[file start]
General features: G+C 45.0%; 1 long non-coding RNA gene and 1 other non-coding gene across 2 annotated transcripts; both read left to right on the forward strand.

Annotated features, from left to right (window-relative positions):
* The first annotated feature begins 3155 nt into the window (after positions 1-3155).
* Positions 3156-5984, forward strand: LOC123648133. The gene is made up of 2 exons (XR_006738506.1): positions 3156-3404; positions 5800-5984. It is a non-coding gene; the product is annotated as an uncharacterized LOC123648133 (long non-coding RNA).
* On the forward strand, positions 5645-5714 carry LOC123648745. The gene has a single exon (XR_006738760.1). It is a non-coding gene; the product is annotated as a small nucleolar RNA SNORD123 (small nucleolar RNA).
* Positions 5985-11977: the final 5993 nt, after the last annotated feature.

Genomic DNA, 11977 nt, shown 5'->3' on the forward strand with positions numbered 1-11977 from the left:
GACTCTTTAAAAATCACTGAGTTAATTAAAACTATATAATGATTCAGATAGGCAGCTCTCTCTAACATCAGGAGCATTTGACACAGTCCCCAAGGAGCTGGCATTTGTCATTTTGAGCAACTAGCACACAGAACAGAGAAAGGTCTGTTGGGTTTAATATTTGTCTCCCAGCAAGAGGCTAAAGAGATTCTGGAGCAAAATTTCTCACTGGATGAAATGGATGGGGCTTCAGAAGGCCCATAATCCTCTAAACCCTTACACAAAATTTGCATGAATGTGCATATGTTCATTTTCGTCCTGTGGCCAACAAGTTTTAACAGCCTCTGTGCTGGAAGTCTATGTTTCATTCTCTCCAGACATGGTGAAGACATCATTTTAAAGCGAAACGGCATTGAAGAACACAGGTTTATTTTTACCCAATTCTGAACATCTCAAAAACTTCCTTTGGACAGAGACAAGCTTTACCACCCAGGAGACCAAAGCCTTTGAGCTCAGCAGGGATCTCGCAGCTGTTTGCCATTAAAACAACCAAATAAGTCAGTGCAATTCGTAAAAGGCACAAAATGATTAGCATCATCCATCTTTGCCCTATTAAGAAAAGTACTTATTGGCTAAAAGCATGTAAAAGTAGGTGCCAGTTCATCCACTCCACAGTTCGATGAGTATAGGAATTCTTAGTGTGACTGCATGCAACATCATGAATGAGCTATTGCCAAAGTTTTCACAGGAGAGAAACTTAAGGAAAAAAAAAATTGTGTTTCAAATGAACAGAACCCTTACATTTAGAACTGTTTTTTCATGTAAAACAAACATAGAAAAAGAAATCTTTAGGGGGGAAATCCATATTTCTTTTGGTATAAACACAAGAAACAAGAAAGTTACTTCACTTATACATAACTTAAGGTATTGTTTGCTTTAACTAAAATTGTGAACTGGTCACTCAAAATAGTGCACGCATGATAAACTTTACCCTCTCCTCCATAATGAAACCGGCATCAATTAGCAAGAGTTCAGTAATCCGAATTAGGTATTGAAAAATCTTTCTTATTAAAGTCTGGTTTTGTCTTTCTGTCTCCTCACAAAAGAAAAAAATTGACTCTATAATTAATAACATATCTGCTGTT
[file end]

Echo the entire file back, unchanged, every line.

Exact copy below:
General features: G+C 45.0%; 1 long non-coding RNA gene and 1 other non-coding gene across 2 annotated transcripts; both read left to right on the forward strand.

Annotated features, from left to right (window-relative positions):
* The first annotated feature begins 3155 nt into the window (after positions 1-3155).
* Positions 3156-5984, forward strand: LOC123648133. The gene is made up of 2 exons (XR_006738506.1): positions 3156-3404; positions 5800-5984. It is a non-coding gene; the product is annotated as an uncharacterized LOC123648133 (long non-coding RNA).
* On the forward strand, positions 5645-5714 carry LOC123648745. The gene has a single exon (XR_006738760.1). It is a non-coding gene; the product is annotated as a small nucleolar RNA SNORD123 (small nucleolar RNA).
* Positions 5985-11977: the final 5993 nt, after the last annotated feature.

Genomic DNA, 11977 nt, shown 5'->3' on the forward strand with positions numbered 1-11977 from the left:
GACTCTTTAAAAATCACTGAGTTAATTAAAACTATATAATGATTCAGATAGGCAGCTCTCTCTAACATCAGGAGCATTTGACACAGTCCCCAAGGAGCTGGCATTTGTCATTTTGAGCAACTAGCACACAGAACAGAGAAAGGTCTGTTGGGTTTAATATTTGTCTCCCAGCAAGAGGCTAAAGAGATTCTGGAGCAAAATTTCTCACTGGATGAAATGGATGGGGCTTCAGAAGGCCCATAATCCTCTAAACCCTTACACAAAATTTGCATGAATGTGCATATGTTCATTTTCGTCCTGTGGCCAACAAGTTTTAACAGCCTCTGTGCTGGAAGTCTATGTTTCATTCTCTCCAGACATGGTGAAGACATCATTTTAAAGCGAAACGGCATTGAAGAACACAGGTTTATTTTTACCCAATTCTGAACATCTCAAAAACTTCCTTTGGACAGAGACAAGCTTTACCACCCAGGAGACCAAAGCCTTTGAGCTCAGCAGGGATCTCGCAGCTGTTTGCCATTAAAACAACCAAATAAGTCAGTGCAATTCGTAAAAGGCACAAAATGATTAGCATCATCCATCTTTGCCCTATTAAGAAAAGTACTTATTGGCTAAAAGCATGTAAAAGTAGGTGCCAGTTCATCCACTCCACAGTTCGATGAGTATAGGAATTCTTAGTGTGACTGCATGCAACATCATGAATGAGCTATTGCCAAAGTTTTCACAGGAGAGAAACTTAAGGAAAAAAAAAATTGTGTTTCAAATGAACAGAACCCTTACATTTAGAACTGTTTTTTCATGTAAAACAAACATAGAAAAAGAAATCTTTAGGGGGGAAATCCATATTTCTTTTGGTATAAACACAAGAAACAAGAAAGTTACTTCACTTATACATAACTTAAGGTATTGTTTGCTTTAACTAAAATTGTGAACTGGTCACTCAAAATAGTGCACGCATGATAAACTTTACCCTCTCCTCCATAATGAAACCGGCATCAATTAGCAAGAGTTCAGTAATCCGAATTAGGTATTGAAAAATCTTTCTTATTAAAGTCTGGTTTTGTCTTTCTGTCTCCTCACAAAAGAAAAAAATTGACTCTATAATTAATAACATATCTGCTGTT